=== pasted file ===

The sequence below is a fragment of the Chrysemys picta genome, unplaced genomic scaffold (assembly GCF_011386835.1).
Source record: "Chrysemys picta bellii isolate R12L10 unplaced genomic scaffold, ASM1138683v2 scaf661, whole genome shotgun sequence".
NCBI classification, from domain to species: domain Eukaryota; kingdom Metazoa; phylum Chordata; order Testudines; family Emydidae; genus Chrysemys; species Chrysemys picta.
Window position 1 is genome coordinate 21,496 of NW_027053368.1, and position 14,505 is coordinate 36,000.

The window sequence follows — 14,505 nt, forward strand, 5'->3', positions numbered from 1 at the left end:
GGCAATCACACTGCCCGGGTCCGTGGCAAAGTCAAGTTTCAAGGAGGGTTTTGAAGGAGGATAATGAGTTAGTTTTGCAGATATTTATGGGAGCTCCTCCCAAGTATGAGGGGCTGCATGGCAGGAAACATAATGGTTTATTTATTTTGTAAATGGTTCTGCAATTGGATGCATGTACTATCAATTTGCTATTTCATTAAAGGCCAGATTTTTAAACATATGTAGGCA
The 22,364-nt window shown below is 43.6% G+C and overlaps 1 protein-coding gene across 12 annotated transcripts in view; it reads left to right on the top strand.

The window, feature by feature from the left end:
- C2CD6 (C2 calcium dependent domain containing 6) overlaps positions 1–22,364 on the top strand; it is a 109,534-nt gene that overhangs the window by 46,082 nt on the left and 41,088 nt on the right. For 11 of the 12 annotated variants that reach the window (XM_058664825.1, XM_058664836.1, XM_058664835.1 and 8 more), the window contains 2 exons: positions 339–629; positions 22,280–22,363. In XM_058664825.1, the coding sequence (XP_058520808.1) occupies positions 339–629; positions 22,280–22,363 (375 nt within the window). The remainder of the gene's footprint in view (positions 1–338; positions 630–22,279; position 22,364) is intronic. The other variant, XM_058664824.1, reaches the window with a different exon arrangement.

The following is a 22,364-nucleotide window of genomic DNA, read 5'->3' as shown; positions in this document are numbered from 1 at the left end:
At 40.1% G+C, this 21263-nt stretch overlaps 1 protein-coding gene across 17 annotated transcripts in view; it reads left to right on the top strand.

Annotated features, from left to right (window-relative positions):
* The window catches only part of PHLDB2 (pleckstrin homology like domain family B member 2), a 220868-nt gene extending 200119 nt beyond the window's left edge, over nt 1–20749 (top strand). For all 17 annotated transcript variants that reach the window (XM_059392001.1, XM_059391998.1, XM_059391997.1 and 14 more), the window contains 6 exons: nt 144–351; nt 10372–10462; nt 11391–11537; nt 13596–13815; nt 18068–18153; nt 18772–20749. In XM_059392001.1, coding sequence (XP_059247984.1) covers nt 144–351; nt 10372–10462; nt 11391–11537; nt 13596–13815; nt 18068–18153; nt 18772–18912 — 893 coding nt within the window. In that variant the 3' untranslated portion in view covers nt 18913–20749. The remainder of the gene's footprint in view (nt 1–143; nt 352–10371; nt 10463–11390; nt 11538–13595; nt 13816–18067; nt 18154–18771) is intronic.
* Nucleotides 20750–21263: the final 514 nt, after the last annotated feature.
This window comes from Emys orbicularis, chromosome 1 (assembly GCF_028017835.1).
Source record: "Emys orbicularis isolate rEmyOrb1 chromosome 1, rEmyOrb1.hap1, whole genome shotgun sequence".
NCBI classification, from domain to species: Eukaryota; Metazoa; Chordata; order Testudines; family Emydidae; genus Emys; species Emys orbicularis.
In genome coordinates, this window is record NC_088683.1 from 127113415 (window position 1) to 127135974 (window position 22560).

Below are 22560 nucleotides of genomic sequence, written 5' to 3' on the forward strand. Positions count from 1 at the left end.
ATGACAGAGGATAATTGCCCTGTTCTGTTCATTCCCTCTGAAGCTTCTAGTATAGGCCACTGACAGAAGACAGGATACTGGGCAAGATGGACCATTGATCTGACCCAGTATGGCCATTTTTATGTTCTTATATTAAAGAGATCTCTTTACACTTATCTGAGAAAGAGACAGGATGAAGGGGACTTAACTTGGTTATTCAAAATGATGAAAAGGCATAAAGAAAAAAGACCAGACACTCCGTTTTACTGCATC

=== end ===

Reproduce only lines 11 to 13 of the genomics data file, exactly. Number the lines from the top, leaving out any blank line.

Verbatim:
At 40.1% G+C, this 21263-nt stretch overlaps 1 protein-coding gene across 17 annotated transcripts in view; it reads left to right on the top strand.

Annotated features, from left to right (window-relative positions):
* The window catches only part of PHLDB2 (pleckstrin homology like domain family B member 2), a 220868-nt gene extending 200119 nt beyond the window's left edge, over nt 1–20749 (top strand). For all 17 annotated transcript variants that reach the window (XM_059392001.1, XM_059391998.1, XM_059391997.1 and 14 more), the window contains 6 exons: nt 144–351; nt 10372–10462; nt 11391–11537; nt 13596–13815; nt 18068–18153; nt 18772–20749. In XM_059392001.1, coding sequence (XP_059247984.1) covers nt 144–351; nt 10372–10462; nt 11391–11537; nt 13596–13815; nt 18068–18153; nt 18772–18912 — 893 coding nt within the window. In that variant the 3' untranslated portion in view covers nt 18913–20749. The remainder of the gene's footprint in view (nt 1–143; nt 352–10371; nt 10463–11390; nt 11538–13595; nt 13816–18067; nt 18154–18771) is intronic.